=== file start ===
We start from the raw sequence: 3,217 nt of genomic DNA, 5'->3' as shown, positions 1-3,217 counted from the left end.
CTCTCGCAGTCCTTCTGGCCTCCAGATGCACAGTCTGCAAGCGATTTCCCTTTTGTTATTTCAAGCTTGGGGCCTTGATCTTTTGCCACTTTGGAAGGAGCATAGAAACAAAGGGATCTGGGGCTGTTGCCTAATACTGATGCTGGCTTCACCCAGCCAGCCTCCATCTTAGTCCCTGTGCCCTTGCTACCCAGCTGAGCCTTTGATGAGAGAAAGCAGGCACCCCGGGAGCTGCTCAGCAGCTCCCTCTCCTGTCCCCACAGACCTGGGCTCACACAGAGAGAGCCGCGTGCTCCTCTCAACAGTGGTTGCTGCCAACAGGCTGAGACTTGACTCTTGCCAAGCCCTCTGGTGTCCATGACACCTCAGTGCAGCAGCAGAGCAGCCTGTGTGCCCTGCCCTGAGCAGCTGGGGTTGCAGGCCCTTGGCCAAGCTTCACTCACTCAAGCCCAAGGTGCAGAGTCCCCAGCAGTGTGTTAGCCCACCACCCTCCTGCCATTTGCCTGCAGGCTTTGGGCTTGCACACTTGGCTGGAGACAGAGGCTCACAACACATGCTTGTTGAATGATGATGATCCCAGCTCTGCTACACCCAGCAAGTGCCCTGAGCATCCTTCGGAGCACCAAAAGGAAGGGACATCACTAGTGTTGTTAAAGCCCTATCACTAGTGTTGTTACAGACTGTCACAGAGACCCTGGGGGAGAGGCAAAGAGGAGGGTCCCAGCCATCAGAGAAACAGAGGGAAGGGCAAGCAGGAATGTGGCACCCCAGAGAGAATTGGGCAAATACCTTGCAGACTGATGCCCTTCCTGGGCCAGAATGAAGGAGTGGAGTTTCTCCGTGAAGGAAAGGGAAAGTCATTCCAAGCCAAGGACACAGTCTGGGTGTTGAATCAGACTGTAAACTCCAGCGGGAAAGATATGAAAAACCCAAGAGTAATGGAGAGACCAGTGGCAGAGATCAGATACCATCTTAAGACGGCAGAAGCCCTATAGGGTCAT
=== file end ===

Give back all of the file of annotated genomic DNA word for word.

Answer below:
We start from the raw sequence: 3,217 nt of genomic DNA, 5'->3' as shown, positions 1-3,217 counted from the left end.
CTCTCGCAGTCCTTCTGGCCTCCAGATGCACAGTCTGCAAGCGATTTCCCTTTTGTTATTTCAAGCTTGGGGCCTTGATCTTTTGCCACTTTGGAAGGAGCATAGAAACAAAGGGATCTGGGGCTGTTGCCTAATACTGATGCTGGCTTCACCCAGCCAGCCTCCATCTTAGTCCCTGTGCCCTTGCTACCCAGCTGAGCCTTTGATGAGAGAAAGCAGGCACCCCGGGAGCTGCTCAGCAGCTCCCTCTCCTGTCCCCACAGACCTGGGCTCACACAGAGAGAGCCGCGTGCTCCTCTCAACAGTGGTTGCTGCCAACAGGCTGAGACTTGACTCTTGCCAAGCCCTCTGGTGTCCATGACACCTCAGTGCAGCAGCAGAGCAGCCTGTGTGCCCTGCCCTGAGCAGCTGGGGTTGCAGGCCCTTGGCCAAGCTTCACTCACTCAAGCCCAAGGTGCAGAGTCCCCAGCAGTGTGTTAGCCCACCACCCTCCTGCCATTTGCCTGCAGGCTTTGGGCTTGCACACTTGGCTGGAGACAGAGGCTCACAACACATGCTTGTTGAATGATGATGATCCCAGCTCTGCTACACCCAGCAAGTGCCCTGAGCATCCTTCGGAGCACCAAAAGGAAGGGACATCACTAGTGTTGTTAAAGCCCTATCACTAGTGTTGTTACAGACTGTCACAGAGACCCTGGGGGAGAGGCAAAGAGGAGGGTCCCAGCCATCAGAGAAACAGAGGGAAGGGCAAGCAGGAATGTGGCACCCCAGAGAGAATTGGGCAAATACCTTGCAGACTGATGCCCTTCCTGGGCCAGAATGAAGGAGTGGAGTTTCTCCGTGAAGGAAAGGGAAAGTCATTCCAAGCCAAGGACACAGTCTGGGTGTTGAATCAGACTGTAAACTCCAGCGGGAAAGATATGAAAAACCCAAGAGTAATGGAGAGACCAGTGGCAGAGATCAGATACCATCTTAAGACGGCAGAAGCCCTATAGGGTCAT